Are there OTHER USES for this medicine?

    Ranitidine is also used sometimes to treat upper gastrointestinal bleeding and to prevent stress ulcers, stomach damage from use of nonsteroidal anti-inflammatory drugs (NSAIDs), and aspiration of stomach acid during anesthesia. Talk to your doctor about the risks of using this medication for your condition.
    This medication may be prescribed for other uses; ask your doctor or pharmacist for more information.

    What SPECIAL PRECAUTIONS should I follow?

    Before taking ranitidine,
    • tell your doctor and pharmacist if you are allergic to ranitidine or any other medications.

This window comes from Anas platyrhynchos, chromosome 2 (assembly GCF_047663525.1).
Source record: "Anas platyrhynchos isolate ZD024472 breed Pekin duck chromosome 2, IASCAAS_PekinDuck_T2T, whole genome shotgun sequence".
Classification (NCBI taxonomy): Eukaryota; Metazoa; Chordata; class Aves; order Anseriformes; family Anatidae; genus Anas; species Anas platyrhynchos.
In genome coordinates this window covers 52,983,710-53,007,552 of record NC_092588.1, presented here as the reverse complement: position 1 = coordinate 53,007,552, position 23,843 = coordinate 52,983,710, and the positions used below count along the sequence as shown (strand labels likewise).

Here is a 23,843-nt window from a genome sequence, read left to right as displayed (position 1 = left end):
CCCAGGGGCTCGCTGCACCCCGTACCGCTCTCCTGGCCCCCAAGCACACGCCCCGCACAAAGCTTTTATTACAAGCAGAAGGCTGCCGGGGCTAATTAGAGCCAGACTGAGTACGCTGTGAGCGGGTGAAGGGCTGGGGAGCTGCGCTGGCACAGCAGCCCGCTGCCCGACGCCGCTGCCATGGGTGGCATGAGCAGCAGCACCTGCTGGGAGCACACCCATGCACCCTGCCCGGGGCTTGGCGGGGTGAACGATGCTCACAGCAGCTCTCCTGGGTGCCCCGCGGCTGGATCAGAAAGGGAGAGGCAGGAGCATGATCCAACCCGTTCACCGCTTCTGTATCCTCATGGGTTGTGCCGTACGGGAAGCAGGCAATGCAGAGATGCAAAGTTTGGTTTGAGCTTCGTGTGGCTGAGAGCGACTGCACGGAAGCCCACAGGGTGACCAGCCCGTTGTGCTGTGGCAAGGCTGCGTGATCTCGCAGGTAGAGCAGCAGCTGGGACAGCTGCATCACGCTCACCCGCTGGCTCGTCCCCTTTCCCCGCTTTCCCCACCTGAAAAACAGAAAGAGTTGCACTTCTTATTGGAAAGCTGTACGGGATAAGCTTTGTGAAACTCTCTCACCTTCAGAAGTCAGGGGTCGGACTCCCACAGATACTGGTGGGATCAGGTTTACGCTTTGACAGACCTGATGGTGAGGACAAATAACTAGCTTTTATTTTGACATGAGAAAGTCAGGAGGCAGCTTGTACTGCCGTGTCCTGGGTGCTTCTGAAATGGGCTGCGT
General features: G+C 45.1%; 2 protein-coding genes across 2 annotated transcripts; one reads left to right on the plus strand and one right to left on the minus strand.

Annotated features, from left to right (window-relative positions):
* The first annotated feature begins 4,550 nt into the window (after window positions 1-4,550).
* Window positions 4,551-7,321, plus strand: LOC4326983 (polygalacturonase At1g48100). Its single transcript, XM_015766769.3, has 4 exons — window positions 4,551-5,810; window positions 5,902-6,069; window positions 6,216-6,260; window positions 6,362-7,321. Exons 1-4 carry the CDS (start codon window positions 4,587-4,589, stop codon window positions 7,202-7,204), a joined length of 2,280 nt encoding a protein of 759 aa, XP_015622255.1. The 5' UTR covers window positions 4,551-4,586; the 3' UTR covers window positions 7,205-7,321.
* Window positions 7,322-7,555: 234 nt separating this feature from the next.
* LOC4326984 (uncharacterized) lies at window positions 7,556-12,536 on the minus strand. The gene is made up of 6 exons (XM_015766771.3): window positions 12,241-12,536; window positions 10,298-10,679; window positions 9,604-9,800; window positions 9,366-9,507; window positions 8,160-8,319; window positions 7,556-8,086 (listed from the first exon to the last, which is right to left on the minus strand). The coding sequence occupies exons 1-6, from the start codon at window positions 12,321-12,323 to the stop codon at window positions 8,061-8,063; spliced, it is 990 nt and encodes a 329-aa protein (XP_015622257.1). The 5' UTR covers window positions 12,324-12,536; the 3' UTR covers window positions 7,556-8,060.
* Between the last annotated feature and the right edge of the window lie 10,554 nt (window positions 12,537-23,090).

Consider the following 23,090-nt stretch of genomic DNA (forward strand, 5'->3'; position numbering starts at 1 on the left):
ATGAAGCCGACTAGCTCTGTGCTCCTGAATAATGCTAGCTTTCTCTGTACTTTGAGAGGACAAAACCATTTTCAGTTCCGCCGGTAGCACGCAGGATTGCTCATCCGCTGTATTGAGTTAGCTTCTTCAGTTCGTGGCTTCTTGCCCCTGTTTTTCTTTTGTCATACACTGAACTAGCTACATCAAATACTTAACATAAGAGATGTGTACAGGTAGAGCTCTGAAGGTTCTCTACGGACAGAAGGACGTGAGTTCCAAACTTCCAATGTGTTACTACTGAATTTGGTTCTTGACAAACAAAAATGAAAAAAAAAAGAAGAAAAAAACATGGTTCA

• tell your doctor and pharmacist what prescription and nonprescription medications, vitamins, nutritional supplements, and herbal products you are taking. Be sure to mention either of the following: anticoagulants ('blood thinners') such as warfarin (Coumadin); and triazolam (Halcion). Your doctor may need to change the doses of your medications or monitor you carefully for side effects.
    • tell your doctor if you have or have ever had porphyria, phenylketonuria, or kidney or liver disease.
    • tell your doctor if you are pregnant, plan to become pregnant, or are breast-feeding. If you become pregnant while taking ranitidine, call your doctor.

    What SPECIAL DIETARY instructions should I follow?

    Unless your doctor tells you otherwise, continue your normal diet.

    What should I do IF I FORGET to take a dose?

    Take the missed dose as soon as you remember it. However, if it is almost time for the next dose, skip the missed dose and continue your regular dosing schedule. Do not take a double dose to make up for a missed one.